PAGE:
The ecommerce groups are joined by subsidiaries of property giant Evergrande, computer maker Lenovo as well as television manufacturer TCL in investing in LeEco's smart television unit, according to a stock filing from LeEco's Shenzhen-listed arm.
Separately, Faraday Future, a US electric vehicle startup run by LeEco founder and former chairman Jia Yueting, has received a $2bn investment from a Hong Kong-based businessman in return for a 45% stake, according to Chinese business publication Caixin.
The two deals signal something of a comeback for Mr Jia and the LeEco tech empire he built.
Mr Jia, who has been in California since last year, ignored a summons from the China Securities Regulatory Commission to return home. Instead he worked on reviving his ambitions to build a successful electric vehicle company.
Last year, he stepped down as head of the LeEco conglomerate he had built after its subsidiaries piled on debt. The companies had moved rapidly away from LeEco's core businesses in television making and video streaming, into electric vehicles and film production.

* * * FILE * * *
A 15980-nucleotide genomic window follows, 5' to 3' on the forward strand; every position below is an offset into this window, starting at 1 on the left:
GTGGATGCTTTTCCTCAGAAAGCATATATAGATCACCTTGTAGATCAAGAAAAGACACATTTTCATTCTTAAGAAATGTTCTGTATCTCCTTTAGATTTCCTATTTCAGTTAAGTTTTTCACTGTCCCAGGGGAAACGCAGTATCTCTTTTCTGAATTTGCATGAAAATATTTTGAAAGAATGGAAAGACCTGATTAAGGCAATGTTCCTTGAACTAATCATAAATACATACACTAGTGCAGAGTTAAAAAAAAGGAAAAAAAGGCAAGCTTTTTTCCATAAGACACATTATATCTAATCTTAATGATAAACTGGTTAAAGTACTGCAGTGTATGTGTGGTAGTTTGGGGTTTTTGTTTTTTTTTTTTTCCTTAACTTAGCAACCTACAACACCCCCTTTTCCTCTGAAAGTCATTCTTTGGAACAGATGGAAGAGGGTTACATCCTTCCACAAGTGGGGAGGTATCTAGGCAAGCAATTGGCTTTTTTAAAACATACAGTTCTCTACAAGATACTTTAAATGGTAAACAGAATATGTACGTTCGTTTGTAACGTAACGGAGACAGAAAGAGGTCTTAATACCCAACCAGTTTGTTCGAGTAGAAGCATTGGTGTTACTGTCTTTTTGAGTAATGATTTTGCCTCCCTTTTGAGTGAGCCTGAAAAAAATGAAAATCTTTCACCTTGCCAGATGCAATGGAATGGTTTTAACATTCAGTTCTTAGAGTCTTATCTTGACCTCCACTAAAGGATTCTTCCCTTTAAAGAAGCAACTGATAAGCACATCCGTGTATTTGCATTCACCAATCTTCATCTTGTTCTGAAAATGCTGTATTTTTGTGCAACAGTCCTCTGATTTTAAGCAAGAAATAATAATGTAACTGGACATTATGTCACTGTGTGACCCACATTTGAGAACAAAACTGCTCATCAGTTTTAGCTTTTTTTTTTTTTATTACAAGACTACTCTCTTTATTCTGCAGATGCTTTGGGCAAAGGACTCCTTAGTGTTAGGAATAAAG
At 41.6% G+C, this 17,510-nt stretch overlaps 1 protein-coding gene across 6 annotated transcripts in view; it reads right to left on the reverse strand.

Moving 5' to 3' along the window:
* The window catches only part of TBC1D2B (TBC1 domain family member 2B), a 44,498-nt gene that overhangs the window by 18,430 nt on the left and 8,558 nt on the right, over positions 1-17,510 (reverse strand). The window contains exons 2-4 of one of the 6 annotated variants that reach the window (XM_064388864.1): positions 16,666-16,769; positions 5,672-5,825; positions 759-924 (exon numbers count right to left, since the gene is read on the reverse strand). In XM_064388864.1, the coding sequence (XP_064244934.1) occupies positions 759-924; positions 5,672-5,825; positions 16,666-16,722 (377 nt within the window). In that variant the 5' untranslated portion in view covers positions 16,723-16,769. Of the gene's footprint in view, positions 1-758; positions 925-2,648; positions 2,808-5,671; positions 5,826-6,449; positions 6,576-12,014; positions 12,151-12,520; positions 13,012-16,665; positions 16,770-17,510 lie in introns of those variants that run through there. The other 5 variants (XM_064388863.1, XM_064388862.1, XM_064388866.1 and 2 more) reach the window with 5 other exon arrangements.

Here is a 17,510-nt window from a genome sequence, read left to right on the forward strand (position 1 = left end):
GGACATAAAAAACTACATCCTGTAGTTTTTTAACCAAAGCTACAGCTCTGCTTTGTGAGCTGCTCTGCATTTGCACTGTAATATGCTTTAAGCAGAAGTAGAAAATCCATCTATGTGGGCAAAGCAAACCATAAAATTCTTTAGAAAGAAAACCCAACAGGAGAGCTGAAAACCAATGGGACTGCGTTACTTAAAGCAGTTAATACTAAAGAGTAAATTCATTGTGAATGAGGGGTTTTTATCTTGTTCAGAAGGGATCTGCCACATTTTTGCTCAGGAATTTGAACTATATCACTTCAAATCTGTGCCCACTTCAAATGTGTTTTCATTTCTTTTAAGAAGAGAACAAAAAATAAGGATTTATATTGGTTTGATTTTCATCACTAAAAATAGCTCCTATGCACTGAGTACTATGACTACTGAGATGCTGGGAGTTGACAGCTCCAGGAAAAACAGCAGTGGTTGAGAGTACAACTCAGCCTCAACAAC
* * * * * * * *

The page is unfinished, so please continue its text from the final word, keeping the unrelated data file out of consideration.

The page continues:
Sun Hongbin, chairman of property conglomerate Sunac, agreed in 2017 to invest in various LeEco subsidiaries to revive the company. But last month, Sun declared his white-knight investment had been a failure.
Sun's 33.5% stake in the LeEco television subsidiary, New LeShi Zhijia, will drop to 28.2% after the current investment round.
It is unclear what the consortium expects to achieve from its investments in the smart-TV factory. "There is very little discussion of what the firms hope to gain or what the strategy is, to either turn around the firm or gain a usable product," said Christopher Balding, professor at Peking University's HSBC business school.
"Any smart TV or streaming TV would seem to add no user base to Tencent," Mr Balding added. "Additionally, I fail to see what Sunac or JD.com get out of this deal."
Tencent and JD.com were also among the 10 private investors that took an $11.7bn equity stake in ailing state telecoms company China Unicom last August. The deal was largely seen as motivated more by politics than business because mixed-ownership reform plans - injecting private capital in state-owned enterprises - has had mixed results in China.